Two decades after the twin Viking orbiters wowed scientists with images of Mars' gargantuan volcanoes and canyons, a new robotic envoy is ready to lift the veil on the red planet's mysterious past.
Following a one-year delay, NASA's Mars Global Surveyor began mapping the dusty, frozen planet this month with a camera keen enough to detect objects the size of a Volkswagen beetle.
Swooping from pole to pole in a 240-mile-high orbit, Surveyor also packs an array of instruments that will search for prime landing sites for future landers and may explain what turned Mars' once-warm, water-harboring surface into a frigid, bone-dry realm of shifting dunes.
At the Jet Propulsion Laboratory in Pasadena, Calif., anticipation is running high among mission scientists, most of whom have worked 15 years to put the orbiter in its lofty perch above Mars.
"This mission will tell us more about Mars than all of the previous missions combined. It's been a long time coming and of course we're very eager," said Glenn E. Cunningham, deputy director of the Mars Exploration Program at JPL.
"This sets the stage for everything that follows," he added.
Launched in November 1996, Mars Global Surveyor reached Martian orbit in September 1997, two months after Mars Pathfinder landed on the surface and deployed a rover, grabbing headlines worldwide. But to most planetary scientists, it was the arrival of Surveyor -- not Pathfinder -- that had been eagerly awaited.
For a full 687-day Martian year, Surveyor would scan Mars as it turned underneath, keeping watch over its shifting weather patterns and waxing and waning polar caps. The 2,300-pound orbiter would snap wide- and narrow-angle photographs for a global mosaic at least 20 times sharper than the one produced by the Viking orbiters in the late 1970s.
Meanwhile, the non-optical instruments would peer down, shedding light on Mars' Earth-like past by collecting information about its weak magnetic field and the distribution of its surface minerals.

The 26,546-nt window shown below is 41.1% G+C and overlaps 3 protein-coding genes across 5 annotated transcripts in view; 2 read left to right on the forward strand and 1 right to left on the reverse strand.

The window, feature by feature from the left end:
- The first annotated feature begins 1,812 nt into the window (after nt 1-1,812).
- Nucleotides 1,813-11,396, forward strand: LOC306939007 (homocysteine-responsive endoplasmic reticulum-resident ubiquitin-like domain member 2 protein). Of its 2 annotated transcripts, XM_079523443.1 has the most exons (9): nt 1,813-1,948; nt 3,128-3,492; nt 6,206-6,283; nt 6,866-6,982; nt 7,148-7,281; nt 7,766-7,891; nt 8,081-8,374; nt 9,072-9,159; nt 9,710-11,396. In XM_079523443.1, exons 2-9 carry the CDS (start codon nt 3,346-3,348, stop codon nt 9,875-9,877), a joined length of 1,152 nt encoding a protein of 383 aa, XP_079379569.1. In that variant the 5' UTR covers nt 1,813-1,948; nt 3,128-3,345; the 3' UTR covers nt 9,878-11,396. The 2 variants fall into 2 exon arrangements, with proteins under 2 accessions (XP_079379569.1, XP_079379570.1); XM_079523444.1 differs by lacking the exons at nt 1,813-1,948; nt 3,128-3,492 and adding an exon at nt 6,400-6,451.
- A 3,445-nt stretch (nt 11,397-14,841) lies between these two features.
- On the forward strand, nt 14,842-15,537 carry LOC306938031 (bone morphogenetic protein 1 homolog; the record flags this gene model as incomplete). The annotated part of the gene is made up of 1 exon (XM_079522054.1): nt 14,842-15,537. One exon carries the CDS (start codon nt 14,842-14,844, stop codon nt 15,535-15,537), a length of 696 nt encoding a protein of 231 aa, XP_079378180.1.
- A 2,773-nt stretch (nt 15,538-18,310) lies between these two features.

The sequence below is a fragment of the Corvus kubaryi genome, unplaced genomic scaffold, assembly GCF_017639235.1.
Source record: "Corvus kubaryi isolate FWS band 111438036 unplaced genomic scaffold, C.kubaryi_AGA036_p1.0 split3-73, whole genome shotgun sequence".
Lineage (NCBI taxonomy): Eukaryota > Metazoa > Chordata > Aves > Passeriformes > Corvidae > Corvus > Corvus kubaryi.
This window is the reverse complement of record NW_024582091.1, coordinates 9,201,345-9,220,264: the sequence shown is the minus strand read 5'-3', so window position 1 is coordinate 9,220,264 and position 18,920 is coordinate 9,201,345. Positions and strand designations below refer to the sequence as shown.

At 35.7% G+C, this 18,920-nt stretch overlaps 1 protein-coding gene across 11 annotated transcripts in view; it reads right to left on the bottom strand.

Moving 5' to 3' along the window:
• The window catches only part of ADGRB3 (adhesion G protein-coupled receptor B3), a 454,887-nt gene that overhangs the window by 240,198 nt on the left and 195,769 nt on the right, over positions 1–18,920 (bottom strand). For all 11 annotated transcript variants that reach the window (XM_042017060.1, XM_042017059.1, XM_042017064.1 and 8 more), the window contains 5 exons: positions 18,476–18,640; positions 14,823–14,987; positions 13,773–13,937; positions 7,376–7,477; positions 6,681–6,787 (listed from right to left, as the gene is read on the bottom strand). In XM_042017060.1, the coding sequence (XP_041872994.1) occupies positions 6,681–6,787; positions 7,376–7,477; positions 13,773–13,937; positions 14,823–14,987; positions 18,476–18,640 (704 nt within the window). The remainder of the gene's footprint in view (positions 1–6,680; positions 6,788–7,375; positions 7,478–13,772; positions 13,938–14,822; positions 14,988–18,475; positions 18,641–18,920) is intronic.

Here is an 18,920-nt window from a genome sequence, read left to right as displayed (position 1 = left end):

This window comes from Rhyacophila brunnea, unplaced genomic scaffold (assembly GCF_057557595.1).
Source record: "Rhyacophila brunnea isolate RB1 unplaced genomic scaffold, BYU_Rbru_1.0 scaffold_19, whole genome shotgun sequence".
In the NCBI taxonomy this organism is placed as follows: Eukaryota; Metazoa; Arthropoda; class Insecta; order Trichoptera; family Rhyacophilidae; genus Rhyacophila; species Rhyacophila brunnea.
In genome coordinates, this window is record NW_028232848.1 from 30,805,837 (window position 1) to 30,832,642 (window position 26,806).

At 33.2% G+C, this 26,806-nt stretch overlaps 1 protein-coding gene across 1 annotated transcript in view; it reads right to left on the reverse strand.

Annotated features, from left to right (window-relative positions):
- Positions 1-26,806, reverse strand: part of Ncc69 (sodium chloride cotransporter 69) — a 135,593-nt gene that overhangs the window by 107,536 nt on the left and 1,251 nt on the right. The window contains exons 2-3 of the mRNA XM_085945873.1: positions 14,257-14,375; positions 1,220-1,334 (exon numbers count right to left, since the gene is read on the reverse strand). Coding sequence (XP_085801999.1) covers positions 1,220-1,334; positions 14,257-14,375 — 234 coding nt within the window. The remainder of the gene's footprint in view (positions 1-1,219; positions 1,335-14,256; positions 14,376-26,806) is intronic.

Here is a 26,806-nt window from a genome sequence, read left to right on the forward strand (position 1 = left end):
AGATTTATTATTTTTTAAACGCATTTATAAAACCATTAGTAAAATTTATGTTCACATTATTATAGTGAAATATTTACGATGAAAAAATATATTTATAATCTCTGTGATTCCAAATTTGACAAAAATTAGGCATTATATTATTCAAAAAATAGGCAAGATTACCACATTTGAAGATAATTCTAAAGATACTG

And there was always the chance of stumbling across the unexpected -- extinct hot springs or lingering volcanic hot spots.
As it turned out, Mars wasn't giving up its secrets so easily.
Surveyor arrived in a highly elliptical orbit that would be trimmed to a circular, two-hour mapping orbit by skimming it across Mars' upper atmosphere -- a process called aerobraking. But a solar panel began wobbling shortly after aerobraking began, forcing mission controllers to pull the spacecraft out of the atmosphere.
They soon learned the solar panel had been damaged during its deployment. To reduce the risk of the panel shearing off, Surveyor would have to be slowly eased into its circular orbit, delaying the start of the mapping mission from March 1998 until March 1999.
Surveyor scientists were disappointed but relieved the probe hadn't met the same fate of its bigger, more expensive predecessor.
The $1 billion Mars Observer was only three days away from reaching Mars when it suddenly fell silent in August 1993, leaving Earth-bound scientists under a cloud of gloom.
The mission, loaded with more instruments than Mars Global Surveyor, had been the most ambitious ever sent to Mars. Investigators concluded that a broken fuel line probably sent it spinning into space.
"It was a crushing blow to these guys. It really was," Cunningham recalled. "Some of these people's whole careers were based on that mission. We had psychological advisers come in to help. Everyone had been so fired up about the mission -- it was a big psychological blow."